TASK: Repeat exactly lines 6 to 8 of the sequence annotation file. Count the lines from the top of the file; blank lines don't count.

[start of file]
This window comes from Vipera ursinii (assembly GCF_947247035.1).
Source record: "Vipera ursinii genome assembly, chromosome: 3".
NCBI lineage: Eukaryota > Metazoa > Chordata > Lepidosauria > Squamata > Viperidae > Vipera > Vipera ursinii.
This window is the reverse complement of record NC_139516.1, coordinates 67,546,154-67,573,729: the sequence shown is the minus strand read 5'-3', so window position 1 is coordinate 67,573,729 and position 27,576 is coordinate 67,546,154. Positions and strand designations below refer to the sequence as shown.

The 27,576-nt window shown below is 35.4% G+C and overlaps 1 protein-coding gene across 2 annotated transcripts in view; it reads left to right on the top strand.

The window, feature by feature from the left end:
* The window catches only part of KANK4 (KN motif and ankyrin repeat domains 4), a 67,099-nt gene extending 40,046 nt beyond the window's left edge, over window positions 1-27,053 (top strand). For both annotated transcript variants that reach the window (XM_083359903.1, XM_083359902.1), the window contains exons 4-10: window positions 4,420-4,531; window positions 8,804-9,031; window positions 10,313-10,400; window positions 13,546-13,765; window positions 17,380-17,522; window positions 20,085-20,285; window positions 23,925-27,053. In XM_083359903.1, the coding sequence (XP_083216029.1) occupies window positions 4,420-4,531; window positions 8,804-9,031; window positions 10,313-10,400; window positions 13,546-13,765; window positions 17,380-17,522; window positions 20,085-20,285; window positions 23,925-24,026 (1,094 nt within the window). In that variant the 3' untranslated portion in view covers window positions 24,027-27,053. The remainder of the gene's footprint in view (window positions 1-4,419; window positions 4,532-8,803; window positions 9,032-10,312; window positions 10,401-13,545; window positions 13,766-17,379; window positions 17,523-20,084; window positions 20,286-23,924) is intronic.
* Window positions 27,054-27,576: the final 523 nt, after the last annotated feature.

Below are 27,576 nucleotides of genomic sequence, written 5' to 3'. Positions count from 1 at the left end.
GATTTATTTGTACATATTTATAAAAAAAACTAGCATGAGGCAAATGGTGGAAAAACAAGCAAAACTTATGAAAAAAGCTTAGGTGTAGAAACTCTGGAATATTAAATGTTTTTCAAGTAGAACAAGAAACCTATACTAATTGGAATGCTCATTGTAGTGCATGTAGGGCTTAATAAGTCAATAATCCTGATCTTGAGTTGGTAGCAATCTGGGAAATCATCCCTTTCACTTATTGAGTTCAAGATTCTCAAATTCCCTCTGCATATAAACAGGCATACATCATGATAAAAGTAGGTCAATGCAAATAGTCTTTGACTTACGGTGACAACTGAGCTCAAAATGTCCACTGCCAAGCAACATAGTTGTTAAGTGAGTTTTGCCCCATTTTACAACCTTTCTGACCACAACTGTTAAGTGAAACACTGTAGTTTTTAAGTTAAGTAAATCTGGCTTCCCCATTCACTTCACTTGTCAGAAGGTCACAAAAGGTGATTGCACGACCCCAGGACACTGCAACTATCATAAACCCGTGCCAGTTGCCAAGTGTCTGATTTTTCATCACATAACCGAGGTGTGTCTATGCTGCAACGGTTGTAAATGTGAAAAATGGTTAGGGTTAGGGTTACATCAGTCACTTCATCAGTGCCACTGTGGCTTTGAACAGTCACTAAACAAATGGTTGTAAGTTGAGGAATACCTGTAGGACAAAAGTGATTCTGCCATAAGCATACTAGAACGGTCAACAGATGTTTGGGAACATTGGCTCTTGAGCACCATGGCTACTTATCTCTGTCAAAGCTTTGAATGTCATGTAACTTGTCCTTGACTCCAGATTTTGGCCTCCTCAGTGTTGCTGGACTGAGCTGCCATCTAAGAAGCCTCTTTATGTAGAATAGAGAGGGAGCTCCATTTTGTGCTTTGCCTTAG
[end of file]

The window, feature by feature from the left end:
* The window catches only part of KANK4 (KN motif and ankyrin repeat domains 4), a 67,099-nt gene extending 40,046 nt beyond the window's left edge, over window positions 1-27,053 (top strand). For both annotated transcript variants that reach the window (XM_083359903.1, XM_083359902.1), the window contains exons 4-10: window positions 4,420-4,531; window positions 8,804-9,031; window positions 10,313-10,400; window positions 13,546-13,765; window positions 17,380-17,522; window positions 20,085-20,285; window positions 23,925-27,053. In XM_083359903.1, the coding sequence (XP_083216029.1) occupies window positions 4,420-4,531; window positions 8,804-9,031; window positions 10,313-10,400; window positions 13,546-13,765; window positions 17,380-17,522; window positions 20,085-20,285; window positions 23,925-24,026 (1,094 nt within the window). In that variant the 3' untranslated portion in view covers window positions 24,027-27,053. The remainder of the gene's footprint in view (window positions 1-4,419; window positions 4,532-8,803; window positions 9,032-10,312; window positions 10,401-13,545; window positions 13,766-17,379; window positions 17,523-20,084; window positions 20,286-23,924) is intronic.
* Window positions 27,054-27,576: the final 523 nt, after the last annotated feature.